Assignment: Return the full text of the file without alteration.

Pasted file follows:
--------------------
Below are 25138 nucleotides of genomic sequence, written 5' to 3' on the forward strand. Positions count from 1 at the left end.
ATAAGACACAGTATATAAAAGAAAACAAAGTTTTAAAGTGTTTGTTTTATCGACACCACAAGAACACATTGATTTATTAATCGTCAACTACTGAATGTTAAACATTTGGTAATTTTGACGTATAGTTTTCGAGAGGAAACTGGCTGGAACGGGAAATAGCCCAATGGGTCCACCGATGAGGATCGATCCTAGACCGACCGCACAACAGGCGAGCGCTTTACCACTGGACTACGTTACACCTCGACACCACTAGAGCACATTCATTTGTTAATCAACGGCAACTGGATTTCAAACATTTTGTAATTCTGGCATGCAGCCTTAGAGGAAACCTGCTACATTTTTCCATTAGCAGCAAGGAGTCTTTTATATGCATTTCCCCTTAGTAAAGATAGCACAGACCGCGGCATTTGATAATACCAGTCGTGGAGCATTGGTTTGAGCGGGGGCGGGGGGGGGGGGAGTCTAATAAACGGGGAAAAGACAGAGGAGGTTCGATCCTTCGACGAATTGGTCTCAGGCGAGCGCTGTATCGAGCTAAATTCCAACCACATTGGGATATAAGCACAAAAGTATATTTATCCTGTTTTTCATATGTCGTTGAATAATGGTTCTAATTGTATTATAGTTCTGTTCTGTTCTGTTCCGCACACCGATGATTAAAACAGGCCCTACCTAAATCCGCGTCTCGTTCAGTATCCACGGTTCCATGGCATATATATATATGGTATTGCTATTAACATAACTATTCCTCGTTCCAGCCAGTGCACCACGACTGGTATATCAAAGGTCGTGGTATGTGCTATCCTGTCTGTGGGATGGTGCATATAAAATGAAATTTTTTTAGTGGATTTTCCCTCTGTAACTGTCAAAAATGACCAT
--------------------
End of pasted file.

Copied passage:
Below are 25138 nucleotides of genomic sequence, written 5' to 3' on the forward strand. Positions count from 1 at the left end.
ATAAGACACAGTATATAAAAGAAAACAAAGTTTTAAAGTGTTTGTTTTATCGACACCACAAGAACACATTGATTTATTAATCGTCAACTACTGAATGTTAAACATTTGGTAATTTTGACGTATAGTTTTCGAGAGGAAACTGGCTGGAACGGGAAATAGCCCAATGGGTCCACCGATGAGGATCGATCCTAGACCGACCGCACAACAGGCGAGCGCTTTACCACTGGACTACGTTACACCTCGACACCACTAGAGCACATTCATTTGTTAATCAACGGCAACTGGATTTCAAACATTTTGTAATTCTGGCATGCAGCCTTAGAGGAAACCTGCTACATTTTTCCATTAGCAGCAAGGAGTCTTTTATATGCATTTCCCCTTAGTAAAGATAGCACAGACCGCGGCATTTGATAATACCAGTCGTGGAGCATTGGTTTGAGCGGGGGCGGGGGGGGGGGGAGTCTAATAAACGGGGAAAAGACAGAGGAGGTTCGATCCTTCGACGAATTGGTCTCAGGCGAGCGCTGTATCGAGCTAAATTCCAACCACATTGGGATATAAGCACAAAAGTATATTTATCCTGTTTTTCATATGTCGTTGAATAATGGTTCTAATTGTATTATAGTTCTGTTCTGTTCTGTTCCGCACACCGATGATTAAAACAGGCCCTACCTAAATCCGCGTCTCGTTCAGTATCCACGGTTCCATGGCATATATATATATGGTATTGCTATTAACATAACTATTCCTCGTTCCAGCCAGTGCACCACGACTGGTATATCAAAGGTCGTGGTATGTGCTATCCTGTCTGTGGGATGGTGCATATAAAATGAAATTTTTTTAGTGGATTTTCCCTCTGTAACTGTCAAAAATGACCAT